Ford Bronco And Mustang Are Already Their Own Individual Sub-Brands

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We’ve known for some time now that The Blue Oval was planning on positioning both the Ford Bronco and Ford Mustang as their own unique “sub-brands.” In fact, Ford Authority was the first to report this nearly a year ago. But now, new rumors have surfaced that restate this fact.

Autoweek reports that both the Ford Bronco and Mustang could become their own unique brands with multiple models in each family, all falling under the “Ford Icons” group. However, this isn’t “new” news by any stretch of the imagination.

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“We have to leverage what we’re good at,” a source told the publication. “What are we good at? Mustangs and trucks. Mustang is a niche product with a great legacy. We need to expand on that legacy. More Broncos is a no-brainer.” Autoweek goes on to say that the regular Ford Bronco will debut and go on sale before the Bronco Sport, too, and will enter production in August.

But there are some problems with these rumors. For starters, there are issues with timing, with the Bronco Sport coming before the Bronco. In fact, it has already entered production at the Ford Hermosillo Plant in Mexico, while the regular Bronco won’t be entering production until the first half of 2021. As of this writing, it has only made a covered up appearance at its home, the Ford Michigan Assembly Plant as development work continues.

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Secondly, the Mustang and Bronco families already exist. The Mustang family it consists of the S550 and its multiple variants, as well as the Mustang Mach-E. The same thing goes for the Bronco family, which consists of the Bronco and Bronco Sport, which will expand with the Bronco pickup truck and small Maverick pickup.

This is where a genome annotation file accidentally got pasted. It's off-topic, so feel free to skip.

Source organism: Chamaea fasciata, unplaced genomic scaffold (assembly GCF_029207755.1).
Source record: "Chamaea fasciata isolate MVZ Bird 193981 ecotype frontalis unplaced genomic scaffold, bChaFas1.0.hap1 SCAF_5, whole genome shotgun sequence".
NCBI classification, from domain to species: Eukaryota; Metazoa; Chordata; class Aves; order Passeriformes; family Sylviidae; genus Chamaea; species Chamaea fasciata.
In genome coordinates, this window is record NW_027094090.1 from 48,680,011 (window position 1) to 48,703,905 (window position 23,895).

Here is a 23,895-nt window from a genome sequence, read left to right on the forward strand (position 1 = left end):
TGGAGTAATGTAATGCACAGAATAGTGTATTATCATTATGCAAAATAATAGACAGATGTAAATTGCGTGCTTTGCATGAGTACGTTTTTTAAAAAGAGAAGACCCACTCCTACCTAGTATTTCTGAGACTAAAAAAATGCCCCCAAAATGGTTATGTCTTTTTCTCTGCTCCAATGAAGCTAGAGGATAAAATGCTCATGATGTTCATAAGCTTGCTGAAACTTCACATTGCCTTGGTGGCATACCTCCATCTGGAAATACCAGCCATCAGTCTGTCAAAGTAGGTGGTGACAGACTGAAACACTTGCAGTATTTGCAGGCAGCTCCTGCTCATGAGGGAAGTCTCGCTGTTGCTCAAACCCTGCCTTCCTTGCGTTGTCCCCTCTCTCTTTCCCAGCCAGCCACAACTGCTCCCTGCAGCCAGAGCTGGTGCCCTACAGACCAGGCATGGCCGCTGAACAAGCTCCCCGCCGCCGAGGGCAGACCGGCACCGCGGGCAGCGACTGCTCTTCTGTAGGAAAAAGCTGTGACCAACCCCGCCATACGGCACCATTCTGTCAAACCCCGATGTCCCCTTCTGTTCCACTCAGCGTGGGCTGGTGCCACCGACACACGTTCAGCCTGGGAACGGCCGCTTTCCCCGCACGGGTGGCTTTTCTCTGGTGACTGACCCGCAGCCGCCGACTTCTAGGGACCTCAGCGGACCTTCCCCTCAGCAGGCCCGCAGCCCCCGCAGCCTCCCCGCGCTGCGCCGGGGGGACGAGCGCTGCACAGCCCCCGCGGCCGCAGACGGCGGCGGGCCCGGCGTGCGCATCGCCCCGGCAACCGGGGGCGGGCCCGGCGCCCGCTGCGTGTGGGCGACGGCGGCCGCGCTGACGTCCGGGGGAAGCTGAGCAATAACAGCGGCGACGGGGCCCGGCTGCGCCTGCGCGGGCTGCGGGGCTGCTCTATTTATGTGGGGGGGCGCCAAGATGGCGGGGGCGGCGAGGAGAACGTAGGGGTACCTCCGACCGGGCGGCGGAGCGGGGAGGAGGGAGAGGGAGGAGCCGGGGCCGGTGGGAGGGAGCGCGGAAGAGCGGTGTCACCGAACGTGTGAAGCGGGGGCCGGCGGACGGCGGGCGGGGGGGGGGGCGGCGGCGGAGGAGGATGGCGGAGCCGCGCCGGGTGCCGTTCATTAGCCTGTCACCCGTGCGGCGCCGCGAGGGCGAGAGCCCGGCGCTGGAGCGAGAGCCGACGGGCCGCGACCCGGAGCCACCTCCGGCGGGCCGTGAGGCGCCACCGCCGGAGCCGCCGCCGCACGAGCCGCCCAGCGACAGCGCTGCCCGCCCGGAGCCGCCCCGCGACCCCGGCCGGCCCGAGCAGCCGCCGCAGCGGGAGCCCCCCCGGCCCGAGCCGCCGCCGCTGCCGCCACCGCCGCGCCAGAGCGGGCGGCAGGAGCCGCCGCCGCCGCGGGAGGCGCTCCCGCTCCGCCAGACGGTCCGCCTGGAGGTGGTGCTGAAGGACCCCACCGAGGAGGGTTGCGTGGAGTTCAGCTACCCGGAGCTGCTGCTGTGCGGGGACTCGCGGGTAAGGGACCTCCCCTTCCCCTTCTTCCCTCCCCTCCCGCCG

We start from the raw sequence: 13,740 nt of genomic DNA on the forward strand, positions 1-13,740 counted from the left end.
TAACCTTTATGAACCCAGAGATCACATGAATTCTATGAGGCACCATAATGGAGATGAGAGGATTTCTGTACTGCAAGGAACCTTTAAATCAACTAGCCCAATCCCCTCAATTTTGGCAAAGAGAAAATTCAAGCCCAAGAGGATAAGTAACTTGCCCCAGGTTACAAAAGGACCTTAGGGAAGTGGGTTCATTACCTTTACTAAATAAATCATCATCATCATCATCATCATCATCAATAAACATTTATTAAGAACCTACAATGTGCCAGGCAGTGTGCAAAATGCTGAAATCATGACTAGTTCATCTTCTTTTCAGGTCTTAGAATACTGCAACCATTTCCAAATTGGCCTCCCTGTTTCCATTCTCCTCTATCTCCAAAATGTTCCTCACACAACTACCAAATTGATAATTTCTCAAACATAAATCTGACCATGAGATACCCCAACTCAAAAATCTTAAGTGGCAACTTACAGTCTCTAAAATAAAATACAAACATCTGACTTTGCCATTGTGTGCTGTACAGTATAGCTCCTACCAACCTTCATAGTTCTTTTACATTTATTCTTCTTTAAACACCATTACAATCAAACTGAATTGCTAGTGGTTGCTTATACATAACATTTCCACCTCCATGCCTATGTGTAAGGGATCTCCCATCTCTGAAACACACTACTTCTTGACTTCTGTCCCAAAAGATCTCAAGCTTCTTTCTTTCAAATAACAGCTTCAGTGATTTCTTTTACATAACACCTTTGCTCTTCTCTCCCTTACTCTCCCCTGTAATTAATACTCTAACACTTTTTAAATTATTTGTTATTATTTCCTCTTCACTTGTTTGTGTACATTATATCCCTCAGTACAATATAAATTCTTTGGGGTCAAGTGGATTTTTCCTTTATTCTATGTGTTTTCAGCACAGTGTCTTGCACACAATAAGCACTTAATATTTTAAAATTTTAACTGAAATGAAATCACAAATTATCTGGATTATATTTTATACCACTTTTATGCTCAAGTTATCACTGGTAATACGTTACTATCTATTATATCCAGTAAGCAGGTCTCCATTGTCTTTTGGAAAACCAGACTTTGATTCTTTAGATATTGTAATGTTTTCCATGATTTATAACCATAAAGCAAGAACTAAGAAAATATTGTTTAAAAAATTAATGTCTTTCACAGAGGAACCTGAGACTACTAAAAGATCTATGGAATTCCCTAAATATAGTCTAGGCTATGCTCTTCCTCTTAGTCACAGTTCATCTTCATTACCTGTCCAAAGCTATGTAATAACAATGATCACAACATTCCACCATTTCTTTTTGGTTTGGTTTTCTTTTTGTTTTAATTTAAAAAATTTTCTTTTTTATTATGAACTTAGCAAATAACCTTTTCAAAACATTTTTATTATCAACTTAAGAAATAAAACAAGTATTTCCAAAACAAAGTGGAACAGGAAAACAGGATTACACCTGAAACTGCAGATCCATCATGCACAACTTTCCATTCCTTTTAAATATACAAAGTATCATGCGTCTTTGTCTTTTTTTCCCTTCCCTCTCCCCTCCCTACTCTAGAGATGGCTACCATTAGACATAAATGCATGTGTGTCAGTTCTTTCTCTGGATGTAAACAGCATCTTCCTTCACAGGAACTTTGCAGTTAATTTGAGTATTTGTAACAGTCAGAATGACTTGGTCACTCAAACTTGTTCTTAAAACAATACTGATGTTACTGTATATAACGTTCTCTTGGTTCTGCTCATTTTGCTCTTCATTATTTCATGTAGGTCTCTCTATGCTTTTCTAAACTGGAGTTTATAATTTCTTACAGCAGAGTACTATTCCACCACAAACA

It’s also worth noting that the Ford communications / PR structure already contains an “Icons” department, which is responsible for Bronco and Mustang. So there’s nothing totally new to report here.

There are a couple of interesting tidbits in this report, however. One is that the Ford Bronco might come not just as a hybrid in the future, but also with full electric power. AW’s source said that “everything is on the table.”

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“Who knows what the timeframe is in this COVID atmosphere we’re in but yeah, we’re looking at more EVs, hybrids, sedans, crossovers, coupe EVs, convertible EVs, rear-drive, all-wheel drive, you name it. There’s probably going to be a fistfight over a pickup called Mustang, though. The aim is for the Mustang-badged vehicles to be the more performance-oriented of the two sub-brands.”

So while Ford is obviously leaning on the fact that the Bronco and Mustang are strong, recognizable brand names, don’t expect them to become their own unique standalone brands, a la Genesis or Ram. Rather, the iconic nameplates will take up residence on a couple of future models, with that figure potentially growing in terms of body styles and hybrid/electric powertrain offerings.

We’ll have more on this soon, so be sure to subscribe to Ford Authority for more Ford Bronco newsMustang news, and ongoing Ford news coverage.

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Written by Brett Foote

Brett's lost track of all the Fords he's owned over the years and how much he's spent modifying them, but his current money pits include an S550 Mustang and 13th gen F-150.